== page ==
Is A.I. really a threat?

I recently wrote this paper as part of a job application. Open sourcing it here for your enjoyment sans references/MLA format. -Candy

Cyborgs, singularity, identity loss, loss of control and power – these are but a handful of dystopian scenarios proposed throughout the media, online forums, university lectures, and board meetings alike when the topic of artificial intelligence (A.I.) arises. The dizzying speed in which technology helps shape the social and political spheres only intensifies the global magnitude of such theoretical threats.

While this assortment of human upheaval is cause for dialogue and debate, far more time-sensitive issues surrounding A.I. are facing humans – issues that imply indelible and often negative transformation. Further, as a mainstream implementation, A.I. will most undoubtedly bring about two realities: massive wealth concentration and a high unemployment rate. This essay will further explore the threat of A.I. by further illustrating these two risks.

In its current state, A.I. is not a thinking, feeling, self-aware digital entity, but rather a technology that vacuums up large quantities of information from a specific domain, while applying it to a use case to achieve a goal. For example, if given a data set consisting of user and his financial history, A.I. can efficiently decide on if that user is qualified for a home loan. The A.I. architecture in this scenario is highly scalable, since the data sets are relatively static and parameters are limited.

Significantly, the upcoming incarnation of A.I. will not take certain jobs and replace them with others, but rather do away with the job altogether. This decimation will most largely affect low-skill/low-wage jobs: customer service representatives, restaurant staff, drivers. Further, A.I.’s domain-specific information processing is not necessarily limited to low-wage/low-skill, but rather any task or skillset that is contained. Conversely, jobs that require creative problem solving or multi-disciplinary approaches, such as management positions or even those in the criminal justice field, are poorly suited for A.I. While this may be a welcome relief for those in such domain-crossing fields, it is further a threat to single-domain workers who may not have the aptitude to train into a ‘safe’ multi-disciplinary career field, while the corporations who stand to benefit from this technology are concentrated in their efforts of profit-making from such ventures.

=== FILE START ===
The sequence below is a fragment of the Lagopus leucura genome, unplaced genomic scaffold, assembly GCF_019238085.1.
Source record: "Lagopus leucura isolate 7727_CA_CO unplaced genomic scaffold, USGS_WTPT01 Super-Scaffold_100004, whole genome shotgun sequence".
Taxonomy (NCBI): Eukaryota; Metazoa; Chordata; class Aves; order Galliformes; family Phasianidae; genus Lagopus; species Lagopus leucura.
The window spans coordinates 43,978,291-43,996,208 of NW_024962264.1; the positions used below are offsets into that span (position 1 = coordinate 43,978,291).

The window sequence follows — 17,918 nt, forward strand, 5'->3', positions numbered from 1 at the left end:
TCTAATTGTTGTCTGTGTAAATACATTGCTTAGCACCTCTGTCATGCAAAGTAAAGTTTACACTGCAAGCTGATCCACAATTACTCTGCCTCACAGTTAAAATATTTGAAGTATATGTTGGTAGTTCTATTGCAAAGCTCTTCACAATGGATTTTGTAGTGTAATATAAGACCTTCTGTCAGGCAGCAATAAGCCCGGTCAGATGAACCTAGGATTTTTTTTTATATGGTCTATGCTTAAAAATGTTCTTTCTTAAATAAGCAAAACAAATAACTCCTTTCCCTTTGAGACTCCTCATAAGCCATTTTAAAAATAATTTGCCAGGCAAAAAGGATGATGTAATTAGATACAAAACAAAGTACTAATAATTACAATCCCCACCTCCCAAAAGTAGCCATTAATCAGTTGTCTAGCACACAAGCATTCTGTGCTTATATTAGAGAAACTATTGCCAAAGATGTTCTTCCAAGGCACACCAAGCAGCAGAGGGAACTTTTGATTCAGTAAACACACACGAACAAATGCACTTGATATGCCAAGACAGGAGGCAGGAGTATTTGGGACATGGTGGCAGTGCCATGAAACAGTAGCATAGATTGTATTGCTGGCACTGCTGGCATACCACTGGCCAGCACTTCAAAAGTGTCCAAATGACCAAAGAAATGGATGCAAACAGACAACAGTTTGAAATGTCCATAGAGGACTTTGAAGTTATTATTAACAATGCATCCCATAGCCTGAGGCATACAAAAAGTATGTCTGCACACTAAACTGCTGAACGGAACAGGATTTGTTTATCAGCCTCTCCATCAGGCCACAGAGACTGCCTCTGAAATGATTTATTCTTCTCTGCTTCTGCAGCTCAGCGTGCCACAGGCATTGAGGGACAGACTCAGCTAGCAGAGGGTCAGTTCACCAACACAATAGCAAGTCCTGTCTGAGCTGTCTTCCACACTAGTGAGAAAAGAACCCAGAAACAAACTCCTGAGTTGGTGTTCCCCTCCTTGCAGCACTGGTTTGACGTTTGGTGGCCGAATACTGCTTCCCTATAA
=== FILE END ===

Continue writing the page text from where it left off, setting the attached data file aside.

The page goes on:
Critically, this transformation of the global labor force is neither coincidence nor collective effort, but rather an engineered effort funded by a small cluster of for-profit organizations, threatening the geopolitical landscape. These corporations, nearly exclusively located in the United States and China, benefit from a highly profitable cycle where high-volume data sets improve the product, which in turn further improves the data set. Such a concentrated market share has numerous geopolitical implications, including exacerbating current global economic inequality and the shifting of alliances based on economic arrangements brokered between nations, A.I. corporations, and a combination thereof.

The technical revolution has proffered solutions to myriad problems. The next wave of technology, expressed through A.I., is potentially threatening to humans, but not in the ways commonly sensationalized by those outside the A.I. and technical research fields. While A.I. can further yield solutions to even more problems, the threats of single-discipline workers and massive wealth concentration are fast-approaching realities that must be addressed by policy makers, technical stakeholders, and the human population at large in order to minimize potentially damaging outcomes as A.I. continues to expand.




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